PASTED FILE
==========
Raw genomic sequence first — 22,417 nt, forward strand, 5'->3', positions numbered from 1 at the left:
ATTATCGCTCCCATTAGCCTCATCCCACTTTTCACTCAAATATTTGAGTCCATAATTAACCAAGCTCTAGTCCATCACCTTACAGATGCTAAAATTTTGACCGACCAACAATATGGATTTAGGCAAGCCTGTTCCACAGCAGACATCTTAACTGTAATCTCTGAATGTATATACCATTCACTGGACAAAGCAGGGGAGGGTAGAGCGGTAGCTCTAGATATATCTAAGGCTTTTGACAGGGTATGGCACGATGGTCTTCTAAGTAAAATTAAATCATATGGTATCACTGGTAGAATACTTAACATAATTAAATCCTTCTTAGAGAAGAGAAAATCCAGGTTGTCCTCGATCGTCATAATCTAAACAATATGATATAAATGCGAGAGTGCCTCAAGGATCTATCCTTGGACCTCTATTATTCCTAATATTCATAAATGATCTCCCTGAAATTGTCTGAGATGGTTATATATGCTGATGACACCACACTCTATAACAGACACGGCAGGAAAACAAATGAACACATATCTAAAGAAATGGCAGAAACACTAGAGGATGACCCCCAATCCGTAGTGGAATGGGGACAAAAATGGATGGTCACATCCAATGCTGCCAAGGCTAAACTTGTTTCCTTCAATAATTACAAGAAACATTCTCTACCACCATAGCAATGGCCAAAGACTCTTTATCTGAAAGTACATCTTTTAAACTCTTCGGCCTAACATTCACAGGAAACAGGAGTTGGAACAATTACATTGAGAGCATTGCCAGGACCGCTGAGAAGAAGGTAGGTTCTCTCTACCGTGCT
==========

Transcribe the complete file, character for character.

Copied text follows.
Raw genomic sequence first — 22,417 nt, forward strand, 5'->3', positions numbered from 1 at the left:
ATTATCGCTCCCATTAGCCTCATCCCACTTTTCACTCAAATATTTGAGTCCATAATTAACCAAGCTCTAGTCCATCACCTTACAGATGCTAAAATTTTGACCGACCAACAATATGGATTTAGGCAAGCCTGTTCCACAGCAGACATCTTAACTGTAATCTCTGAATGTATATACCATTCACTGGACAAAGCAGGGGAGGGTAGAGCGGTAGCTCTAGATATATCTAAGGCTTTTGACAGGGTATGGCACGATGGTCTTCTAAGTAAAATTAAATCATATGGTATCACTGGTAGAATACTTAACATAATTAAATCCTTCTTAGAGAAGAGAAAATCCAGGTTGTCCTCGATCGTCATAATCTAAACAATATGATATAAATGCGAGAGTGCCTCAAGGATCTATCCTTGGACCTCTATTATTCCTAATATTCATAAATGATCTCCCTGAAATTGTCTGAGATGGTTATATATGCTGATGACACCACACTCTATAACAGACACGGCAGGAAAACAAATGAACACATATCTAAAGAAATGGCAGAAACACTAGAGGATGACCCCCAATCCGTAGTGGAATGGGGACAAAAATGGATGGTCACATCCAATGCTGCCAAGGCTAAACTTGTTTCCTTCAATAATTACAAGAAACATTCTCTACCACCATAGCAATGGCCAAAGACTCTTTATCTGAAAGTACATCTTTTAAACTCTTCGGCCTAACATTCACAGGAAACAGGAGTTGGAACAATTACATTGAGAGCATTGCCAGGACCGCTGAGAAGAAGGTAGGTTCTCTCTACCGTGCT